Responding to the launch of the Lobbying Register in Scotland today, the PRCA has welcomed its broad scope, while warning that the “burdensome and unnecessary amount of information” required from registrants and statutory code of conduct risk deterring engagement with the Scottish Parliament.
Organisations and individuals carrying out activities which meet the Lobbying (Scotland) Act 2016’s definition of “regulated lobbying” are required to record those details on the Lobbying Register in Scotland, including those working in-house and within consultancies.
The Act’s definition of lobbying is specifically limited to oral and face-to-face communications with relevant individuals (MSPs, members of the Scottish Government, the Scottish Government’s Permanent Secretary, and Scottish Government Special Advisors) which have the aim of informing or influencing decisions on behalf of an organisation or client. Regulated lobbying only applies to paid practitioners and there are a series of exemptions including, for example, for some small organisations or for those engaging with their “local” MSP.
Registrants are required to disclose each instance of regulated lobbying – including who they engaged with, an “accurate and meaningful” description of the purpose of the lobbying, and the name of the individual(s) lobbying – at least every six months. Registration must take place within 30 days of the first instance of regulated lobbying.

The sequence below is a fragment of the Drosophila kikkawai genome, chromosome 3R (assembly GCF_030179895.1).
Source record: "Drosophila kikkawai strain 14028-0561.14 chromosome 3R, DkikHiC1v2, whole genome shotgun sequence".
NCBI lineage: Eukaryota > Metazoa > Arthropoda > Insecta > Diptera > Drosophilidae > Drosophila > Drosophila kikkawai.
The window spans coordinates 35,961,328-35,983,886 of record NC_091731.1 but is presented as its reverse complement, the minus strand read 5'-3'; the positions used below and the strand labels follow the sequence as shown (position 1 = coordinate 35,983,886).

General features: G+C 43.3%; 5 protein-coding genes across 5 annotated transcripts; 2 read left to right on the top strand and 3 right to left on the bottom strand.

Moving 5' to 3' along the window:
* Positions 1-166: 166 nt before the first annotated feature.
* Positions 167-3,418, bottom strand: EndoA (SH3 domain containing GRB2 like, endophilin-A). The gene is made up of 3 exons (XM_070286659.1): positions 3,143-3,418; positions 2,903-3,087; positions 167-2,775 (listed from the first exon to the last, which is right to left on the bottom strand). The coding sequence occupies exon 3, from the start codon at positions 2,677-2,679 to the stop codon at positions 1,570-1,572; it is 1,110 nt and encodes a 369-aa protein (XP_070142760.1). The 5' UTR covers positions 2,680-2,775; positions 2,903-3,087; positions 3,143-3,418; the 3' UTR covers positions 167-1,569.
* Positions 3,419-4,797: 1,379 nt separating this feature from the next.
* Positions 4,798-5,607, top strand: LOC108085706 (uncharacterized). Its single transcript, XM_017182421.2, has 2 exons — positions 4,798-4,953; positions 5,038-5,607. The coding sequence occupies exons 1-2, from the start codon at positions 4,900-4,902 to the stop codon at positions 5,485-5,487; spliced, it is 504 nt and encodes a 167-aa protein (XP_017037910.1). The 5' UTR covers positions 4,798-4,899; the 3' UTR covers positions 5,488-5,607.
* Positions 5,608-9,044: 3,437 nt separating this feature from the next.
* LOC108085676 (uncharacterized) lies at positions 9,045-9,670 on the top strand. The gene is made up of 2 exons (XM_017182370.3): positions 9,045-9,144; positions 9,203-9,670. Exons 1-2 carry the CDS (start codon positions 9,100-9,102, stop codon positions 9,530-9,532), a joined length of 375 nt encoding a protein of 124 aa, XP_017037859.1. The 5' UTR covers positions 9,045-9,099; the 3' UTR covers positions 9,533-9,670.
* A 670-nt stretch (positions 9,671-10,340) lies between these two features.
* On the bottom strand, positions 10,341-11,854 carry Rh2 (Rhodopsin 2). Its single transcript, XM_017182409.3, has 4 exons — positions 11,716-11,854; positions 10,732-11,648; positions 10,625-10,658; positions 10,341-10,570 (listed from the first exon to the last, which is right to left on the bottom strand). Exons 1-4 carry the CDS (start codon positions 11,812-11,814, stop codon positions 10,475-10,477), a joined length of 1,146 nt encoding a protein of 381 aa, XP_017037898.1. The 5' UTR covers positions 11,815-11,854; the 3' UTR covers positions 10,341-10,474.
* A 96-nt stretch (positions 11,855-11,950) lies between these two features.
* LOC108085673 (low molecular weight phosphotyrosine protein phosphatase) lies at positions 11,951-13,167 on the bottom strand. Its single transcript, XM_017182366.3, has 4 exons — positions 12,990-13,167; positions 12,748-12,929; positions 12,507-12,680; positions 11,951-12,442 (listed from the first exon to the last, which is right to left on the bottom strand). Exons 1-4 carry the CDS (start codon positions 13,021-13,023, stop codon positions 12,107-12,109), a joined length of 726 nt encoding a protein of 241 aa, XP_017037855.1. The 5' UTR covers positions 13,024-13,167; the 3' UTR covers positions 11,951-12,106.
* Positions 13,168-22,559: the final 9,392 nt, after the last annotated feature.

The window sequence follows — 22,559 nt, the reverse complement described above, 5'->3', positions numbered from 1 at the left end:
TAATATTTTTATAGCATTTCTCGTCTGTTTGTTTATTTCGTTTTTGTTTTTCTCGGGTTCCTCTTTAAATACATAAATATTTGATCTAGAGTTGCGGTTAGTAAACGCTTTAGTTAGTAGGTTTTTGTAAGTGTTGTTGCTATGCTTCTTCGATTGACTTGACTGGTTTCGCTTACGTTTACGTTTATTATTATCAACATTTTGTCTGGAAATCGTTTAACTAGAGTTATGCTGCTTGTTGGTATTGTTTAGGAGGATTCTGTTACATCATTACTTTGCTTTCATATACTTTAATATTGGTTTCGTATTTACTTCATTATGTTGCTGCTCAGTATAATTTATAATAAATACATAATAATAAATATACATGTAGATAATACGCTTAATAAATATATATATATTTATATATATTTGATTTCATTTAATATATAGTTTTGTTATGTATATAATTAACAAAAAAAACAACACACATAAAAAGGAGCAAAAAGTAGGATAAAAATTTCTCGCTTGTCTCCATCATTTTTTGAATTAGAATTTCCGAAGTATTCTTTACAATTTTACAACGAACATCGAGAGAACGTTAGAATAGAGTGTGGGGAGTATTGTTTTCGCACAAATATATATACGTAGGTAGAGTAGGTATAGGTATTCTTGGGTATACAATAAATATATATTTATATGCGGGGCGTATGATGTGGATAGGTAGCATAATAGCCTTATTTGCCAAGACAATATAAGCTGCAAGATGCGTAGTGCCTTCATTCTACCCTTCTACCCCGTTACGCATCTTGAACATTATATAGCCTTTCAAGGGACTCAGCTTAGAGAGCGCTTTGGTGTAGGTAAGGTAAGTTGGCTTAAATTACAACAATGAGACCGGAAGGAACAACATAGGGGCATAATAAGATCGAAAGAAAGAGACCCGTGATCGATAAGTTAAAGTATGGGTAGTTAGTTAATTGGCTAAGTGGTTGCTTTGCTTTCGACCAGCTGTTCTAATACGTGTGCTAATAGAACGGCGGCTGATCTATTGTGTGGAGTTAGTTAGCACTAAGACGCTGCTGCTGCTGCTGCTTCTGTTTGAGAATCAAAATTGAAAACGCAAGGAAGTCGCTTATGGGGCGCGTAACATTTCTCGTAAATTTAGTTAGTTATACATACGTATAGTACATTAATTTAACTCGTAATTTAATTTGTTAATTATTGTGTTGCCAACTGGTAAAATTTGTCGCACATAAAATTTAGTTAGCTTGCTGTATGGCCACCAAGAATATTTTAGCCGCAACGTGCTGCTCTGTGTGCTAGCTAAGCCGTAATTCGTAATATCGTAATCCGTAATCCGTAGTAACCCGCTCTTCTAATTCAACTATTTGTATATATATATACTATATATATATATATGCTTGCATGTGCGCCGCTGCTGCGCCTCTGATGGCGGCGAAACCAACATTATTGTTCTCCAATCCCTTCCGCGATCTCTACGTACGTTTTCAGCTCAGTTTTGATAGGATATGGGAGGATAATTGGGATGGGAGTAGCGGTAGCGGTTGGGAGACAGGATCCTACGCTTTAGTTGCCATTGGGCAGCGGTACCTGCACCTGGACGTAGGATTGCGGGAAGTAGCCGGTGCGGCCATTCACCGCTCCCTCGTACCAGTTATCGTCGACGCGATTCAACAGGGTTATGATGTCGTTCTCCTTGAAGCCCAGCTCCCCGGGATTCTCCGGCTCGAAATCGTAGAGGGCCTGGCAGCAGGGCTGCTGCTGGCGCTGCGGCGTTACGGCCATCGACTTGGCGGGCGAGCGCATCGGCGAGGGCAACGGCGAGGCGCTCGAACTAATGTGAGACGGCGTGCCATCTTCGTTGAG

Francis Ingham MPRCA, Director General of the PRCA, said: “The inclusion of in-house lobbyists, who represent 80% of our industry, combined with the fact that the Lobbying Register in Scotland covers MSPs, rather than simply Ministers, demonstrates a far better grasp of the realities of lobbying than a majority of statutory regimes.
“As it launched, it has to also be noted that the Lobbying Register in Scotland is far from perfect. By including only face-to-face communication, it ignores a great deal of lobbying conducted through letters, emails, petitions, and campaigning websites. By not extending to all of those who are lobbied, it creates the false impression that civil servants and local government somehow sit outside of the decision-making dynamic. By requiring a burdensome and unnecessary amount of information from registrants and creating a statutory code of conduct, there are clear risks that the Lobbying Register in Scotland could dissuade experts and interested parties from engaging with Holyrood while lowering the ethical bar for those who do.”
The Lobbying (Scotland) Act 2016 received Royal Assent in April 2016 and Billy McLaren was appointed as Lobbying Registrar in October that same year.
The Commissioner for Ethical Standards in Public Life in Scotland is responsible for investigating complaints, and the Scottish Parliament has the power to censure a person in the event of a breach.
A review of the operation of the Act and the Lobbying Register will take place two years after full commencement of the Act and will be conducted by a committee of the Scottish Parliament.